• Ask candidates questions that are as specific as possible, so that voters can distinguish among candidates.
  • Put limits on the number of words allowed in the answers.
  • Publish the candidate answers to your questions as widely as resources permit.
  • Use written answers to hold candidates accountable after the election is over.

A low cost way to get election-related information out to the public is through letters to the editor. It is perfectly legal for a non-profit to write a letter about why the passage of a school bond, for instance, is essential to the well-being of the community's children.

Because the media is the public's primary means of learning about issues and candidates, it makes a lot of sense to spend considerable energy educating both political reporters and editorial boards. Consider organizing delegations of child advocates to meet with editorial boards to outline important issues.

Educate the candidates
Local candidate forums on children's issues can give child advocates a big "bang for the buck" during election season. There are many ways to organize a forum. Some of Coleman's best events have involved kids themselves asking questions (this usually gets the media interested).

Some rules of thumb for a well-run candidate forum:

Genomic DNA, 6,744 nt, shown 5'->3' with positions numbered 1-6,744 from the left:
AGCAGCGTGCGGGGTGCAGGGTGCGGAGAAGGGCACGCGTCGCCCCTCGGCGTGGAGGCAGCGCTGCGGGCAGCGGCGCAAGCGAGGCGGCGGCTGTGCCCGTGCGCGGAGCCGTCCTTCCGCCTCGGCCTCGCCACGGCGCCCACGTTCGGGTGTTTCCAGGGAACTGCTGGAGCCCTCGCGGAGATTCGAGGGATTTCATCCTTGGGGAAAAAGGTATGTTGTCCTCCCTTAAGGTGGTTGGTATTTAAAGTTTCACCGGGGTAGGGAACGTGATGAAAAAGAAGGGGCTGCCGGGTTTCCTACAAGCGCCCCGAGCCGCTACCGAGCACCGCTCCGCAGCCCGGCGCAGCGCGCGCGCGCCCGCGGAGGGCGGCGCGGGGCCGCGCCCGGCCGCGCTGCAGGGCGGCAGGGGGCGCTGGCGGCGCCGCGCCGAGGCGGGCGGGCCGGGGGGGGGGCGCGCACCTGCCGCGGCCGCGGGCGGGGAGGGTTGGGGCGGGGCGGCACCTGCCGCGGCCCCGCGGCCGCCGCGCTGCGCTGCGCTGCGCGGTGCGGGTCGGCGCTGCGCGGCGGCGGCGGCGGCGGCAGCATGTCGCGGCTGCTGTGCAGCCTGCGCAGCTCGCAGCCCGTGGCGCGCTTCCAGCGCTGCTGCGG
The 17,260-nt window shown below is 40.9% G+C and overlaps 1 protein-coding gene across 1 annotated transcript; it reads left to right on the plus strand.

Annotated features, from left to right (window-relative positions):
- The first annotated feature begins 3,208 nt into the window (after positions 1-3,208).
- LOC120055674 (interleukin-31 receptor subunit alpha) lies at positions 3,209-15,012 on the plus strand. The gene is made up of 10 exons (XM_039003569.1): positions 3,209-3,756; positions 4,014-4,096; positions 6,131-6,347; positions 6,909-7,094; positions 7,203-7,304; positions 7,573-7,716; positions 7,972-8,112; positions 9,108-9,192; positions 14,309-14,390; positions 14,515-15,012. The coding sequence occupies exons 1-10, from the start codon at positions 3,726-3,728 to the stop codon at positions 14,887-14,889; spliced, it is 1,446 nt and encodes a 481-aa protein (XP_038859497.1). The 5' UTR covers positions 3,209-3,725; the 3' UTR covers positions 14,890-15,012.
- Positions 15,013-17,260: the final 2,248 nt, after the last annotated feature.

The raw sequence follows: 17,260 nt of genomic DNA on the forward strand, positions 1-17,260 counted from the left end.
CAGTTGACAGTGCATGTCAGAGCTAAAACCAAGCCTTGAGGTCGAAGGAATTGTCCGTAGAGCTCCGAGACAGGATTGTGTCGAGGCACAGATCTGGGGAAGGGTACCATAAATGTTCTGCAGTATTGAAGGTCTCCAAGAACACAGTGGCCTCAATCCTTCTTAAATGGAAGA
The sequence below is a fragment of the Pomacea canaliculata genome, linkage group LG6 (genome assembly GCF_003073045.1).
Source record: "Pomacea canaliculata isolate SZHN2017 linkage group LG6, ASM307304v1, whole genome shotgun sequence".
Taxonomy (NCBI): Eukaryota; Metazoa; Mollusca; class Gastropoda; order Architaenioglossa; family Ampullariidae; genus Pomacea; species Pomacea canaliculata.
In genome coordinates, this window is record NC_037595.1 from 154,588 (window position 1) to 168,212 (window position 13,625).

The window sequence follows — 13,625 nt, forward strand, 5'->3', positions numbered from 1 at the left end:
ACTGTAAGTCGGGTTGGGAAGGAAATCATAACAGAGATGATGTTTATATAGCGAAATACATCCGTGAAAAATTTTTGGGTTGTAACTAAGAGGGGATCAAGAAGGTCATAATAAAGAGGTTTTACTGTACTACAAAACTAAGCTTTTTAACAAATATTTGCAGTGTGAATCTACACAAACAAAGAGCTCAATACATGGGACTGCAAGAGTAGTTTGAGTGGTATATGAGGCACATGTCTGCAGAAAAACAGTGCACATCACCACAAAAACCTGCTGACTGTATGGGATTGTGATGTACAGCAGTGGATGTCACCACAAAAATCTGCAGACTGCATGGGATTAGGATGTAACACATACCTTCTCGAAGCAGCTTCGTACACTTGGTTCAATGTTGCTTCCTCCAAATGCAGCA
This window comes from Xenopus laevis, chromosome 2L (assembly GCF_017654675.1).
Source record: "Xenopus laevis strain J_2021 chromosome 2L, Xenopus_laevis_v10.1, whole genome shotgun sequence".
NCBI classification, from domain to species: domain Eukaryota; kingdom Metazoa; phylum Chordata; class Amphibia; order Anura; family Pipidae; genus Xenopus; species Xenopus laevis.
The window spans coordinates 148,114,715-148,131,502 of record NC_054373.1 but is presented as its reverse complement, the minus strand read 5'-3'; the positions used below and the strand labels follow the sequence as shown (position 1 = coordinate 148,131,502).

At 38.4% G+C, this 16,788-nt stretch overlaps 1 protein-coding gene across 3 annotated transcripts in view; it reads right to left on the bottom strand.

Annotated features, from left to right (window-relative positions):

• Keep it short (about an hour—no more than 90 minutes)
  • Be fair—give everyone equal time to the second.
  • Ask specific questions—some pre-prepared, some spontaneous.
  • Allow for candidate interchange.
  • Have a structured, snappy format—giving candidates only short time to answer (political rhetoric gets boring really fast).
  • Work the media—do SOMETHING (anything) unique to get them there.
  • Make it fun and colorful (balloons, signs, banners).
  • Build a crowd—politicians may not remember a thing that gets said in a particular forum, but they will always remember how many people were there.

Even if a forum isn't practical for your group, you can hold meetings with candidates. During election season, candidates are more open to meeting with constituents than any other time. Child advocates should seize the opportunity to have briefing sessions on children's issues.

One of my favorite strategies can be integrated into many of the other activities listed here. Ask candidates to sign pledges with commitments to kids. Having a large audience of voters observe the pledge signing request always inspires candidates.